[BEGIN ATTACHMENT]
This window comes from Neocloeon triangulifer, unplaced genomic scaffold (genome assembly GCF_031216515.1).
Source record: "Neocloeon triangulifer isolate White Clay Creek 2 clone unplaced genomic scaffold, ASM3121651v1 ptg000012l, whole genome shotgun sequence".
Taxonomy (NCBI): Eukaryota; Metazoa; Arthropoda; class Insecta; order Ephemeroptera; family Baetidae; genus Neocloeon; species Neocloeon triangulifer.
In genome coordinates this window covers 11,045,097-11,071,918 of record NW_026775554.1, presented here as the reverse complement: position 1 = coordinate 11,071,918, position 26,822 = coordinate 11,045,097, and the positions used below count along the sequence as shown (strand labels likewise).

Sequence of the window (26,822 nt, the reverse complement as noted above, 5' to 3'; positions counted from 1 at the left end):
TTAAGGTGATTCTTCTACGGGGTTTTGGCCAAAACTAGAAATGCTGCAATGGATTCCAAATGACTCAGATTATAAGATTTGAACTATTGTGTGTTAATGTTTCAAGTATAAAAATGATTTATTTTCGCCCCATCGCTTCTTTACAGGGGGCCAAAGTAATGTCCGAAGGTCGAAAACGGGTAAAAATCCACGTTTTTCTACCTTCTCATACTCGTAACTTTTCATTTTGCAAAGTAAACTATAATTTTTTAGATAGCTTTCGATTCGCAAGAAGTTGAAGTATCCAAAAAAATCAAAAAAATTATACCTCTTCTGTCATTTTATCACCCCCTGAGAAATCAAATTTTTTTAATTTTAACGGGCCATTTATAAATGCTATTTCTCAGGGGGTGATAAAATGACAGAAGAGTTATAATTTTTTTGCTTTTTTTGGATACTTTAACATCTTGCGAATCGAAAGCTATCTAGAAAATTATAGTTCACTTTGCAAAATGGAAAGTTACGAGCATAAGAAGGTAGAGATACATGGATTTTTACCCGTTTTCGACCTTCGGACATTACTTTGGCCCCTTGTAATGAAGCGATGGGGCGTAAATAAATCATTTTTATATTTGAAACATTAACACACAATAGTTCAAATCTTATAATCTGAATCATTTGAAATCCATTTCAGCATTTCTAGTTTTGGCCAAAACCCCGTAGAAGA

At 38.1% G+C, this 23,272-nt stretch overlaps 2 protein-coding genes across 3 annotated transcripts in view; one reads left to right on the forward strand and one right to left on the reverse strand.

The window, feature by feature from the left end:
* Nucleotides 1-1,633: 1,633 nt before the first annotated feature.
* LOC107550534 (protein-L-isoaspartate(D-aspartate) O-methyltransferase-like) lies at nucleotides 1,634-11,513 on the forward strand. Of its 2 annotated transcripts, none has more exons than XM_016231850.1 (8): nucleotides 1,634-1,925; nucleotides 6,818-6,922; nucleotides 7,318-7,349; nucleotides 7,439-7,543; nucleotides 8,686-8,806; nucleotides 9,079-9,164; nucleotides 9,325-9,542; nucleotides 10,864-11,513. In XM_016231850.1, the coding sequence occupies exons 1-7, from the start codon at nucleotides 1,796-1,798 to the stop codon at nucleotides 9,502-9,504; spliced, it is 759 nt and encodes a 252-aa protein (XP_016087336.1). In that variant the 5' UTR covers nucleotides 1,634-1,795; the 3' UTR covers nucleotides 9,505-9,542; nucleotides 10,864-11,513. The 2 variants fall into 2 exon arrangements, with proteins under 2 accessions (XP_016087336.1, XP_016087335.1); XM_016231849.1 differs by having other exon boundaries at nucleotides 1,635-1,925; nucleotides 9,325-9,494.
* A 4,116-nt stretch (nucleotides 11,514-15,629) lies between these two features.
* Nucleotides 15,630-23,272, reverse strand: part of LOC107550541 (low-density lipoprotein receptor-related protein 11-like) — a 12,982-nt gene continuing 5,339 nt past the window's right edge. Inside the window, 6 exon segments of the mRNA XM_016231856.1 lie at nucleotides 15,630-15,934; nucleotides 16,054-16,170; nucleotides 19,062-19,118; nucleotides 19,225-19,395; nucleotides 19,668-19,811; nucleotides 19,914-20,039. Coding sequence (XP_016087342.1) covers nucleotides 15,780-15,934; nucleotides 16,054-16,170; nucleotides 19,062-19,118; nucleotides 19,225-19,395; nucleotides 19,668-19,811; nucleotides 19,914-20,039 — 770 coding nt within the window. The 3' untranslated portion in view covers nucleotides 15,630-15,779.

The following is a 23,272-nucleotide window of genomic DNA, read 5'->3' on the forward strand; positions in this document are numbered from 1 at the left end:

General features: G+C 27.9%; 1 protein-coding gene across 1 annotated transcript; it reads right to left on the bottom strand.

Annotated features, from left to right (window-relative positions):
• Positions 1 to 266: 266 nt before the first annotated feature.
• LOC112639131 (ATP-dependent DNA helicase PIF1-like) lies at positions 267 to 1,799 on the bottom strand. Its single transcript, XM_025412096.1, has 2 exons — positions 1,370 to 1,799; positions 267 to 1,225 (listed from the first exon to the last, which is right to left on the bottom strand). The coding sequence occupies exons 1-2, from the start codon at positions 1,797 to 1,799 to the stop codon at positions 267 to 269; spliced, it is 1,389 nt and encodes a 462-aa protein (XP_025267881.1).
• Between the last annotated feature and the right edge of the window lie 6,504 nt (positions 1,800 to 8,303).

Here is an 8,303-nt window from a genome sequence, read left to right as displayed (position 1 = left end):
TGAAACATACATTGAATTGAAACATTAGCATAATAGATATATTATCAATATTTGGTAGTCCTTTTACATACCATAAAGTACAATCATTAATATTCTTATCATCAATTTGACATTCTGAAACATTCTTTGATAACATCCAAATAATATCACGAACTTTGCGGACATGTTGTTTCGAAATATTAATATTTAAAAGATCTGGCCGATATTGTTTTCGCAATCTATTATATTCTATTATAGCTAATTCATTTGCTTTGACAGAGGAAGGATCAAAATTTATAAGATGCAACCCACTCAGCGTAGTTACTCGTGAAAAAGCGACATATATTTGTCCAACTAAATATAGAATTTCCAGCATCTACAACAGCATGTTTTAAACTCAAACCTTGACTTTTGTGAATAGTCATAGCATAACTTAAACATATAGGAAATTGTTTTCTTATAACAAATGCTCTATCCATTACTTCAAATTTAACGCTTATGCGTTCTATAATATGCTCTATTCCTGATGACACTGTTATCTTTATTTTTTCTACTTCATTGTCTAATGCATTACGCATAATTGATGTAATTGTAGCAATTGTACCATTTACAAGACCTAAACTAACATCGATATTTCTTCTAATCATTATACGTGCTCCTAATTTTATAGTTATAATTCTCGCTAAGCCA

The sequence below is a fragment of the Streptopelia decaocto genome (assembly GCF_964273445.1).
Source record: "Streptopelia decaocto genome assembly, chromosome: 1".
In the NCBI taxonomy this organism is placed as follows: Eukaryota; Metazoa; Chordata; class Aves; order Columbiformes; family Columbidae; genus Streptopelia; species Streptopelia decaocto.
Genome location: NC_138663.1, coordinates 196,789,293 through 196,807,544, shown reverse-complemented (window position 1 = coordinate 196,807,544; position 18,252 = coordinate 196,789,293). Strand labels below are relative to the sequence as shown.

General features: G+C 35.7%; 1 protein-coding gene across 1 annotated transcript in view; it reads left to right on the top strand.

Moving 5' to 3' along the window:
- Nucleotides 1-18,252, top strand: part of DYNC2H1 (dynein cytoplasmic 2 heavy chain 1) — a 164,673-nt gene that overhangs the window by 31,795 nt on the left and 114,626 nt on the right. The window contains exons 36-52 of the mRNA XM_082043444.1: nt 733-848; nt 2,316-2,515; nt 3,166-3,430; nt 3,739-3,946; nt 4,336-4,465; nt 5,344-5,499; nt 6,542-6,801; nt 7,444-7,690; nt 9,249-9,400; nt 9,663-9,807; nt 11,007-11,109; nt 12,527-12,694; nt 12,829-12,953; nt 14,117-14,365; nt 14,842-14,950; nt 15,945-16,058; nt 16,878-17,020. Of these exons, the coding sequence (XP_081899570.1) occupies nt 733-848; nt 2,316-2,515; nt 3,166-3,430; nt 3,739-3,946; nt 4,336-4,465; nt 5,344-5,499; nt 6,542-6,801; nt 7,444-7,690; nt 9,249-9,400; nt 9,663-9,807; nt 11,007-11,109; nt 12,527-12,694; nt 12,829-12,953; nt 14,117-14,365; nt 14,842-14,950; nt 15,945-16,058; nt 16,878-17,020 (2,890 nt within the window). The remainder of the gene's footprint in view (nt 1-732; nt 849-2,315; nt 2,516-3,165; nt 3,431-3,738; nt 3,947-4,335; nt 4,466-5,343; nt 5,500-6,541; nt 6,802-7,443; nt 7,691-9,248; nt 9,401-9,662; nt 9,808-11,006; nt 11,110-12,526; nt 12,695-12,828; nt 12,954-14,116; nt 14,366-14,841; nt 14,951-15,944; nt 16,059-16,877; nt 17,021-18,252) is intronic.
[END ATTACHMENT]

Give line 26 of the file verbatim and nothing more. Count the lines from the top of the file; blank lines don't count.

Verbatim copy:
Moving 5' to 3' along the window: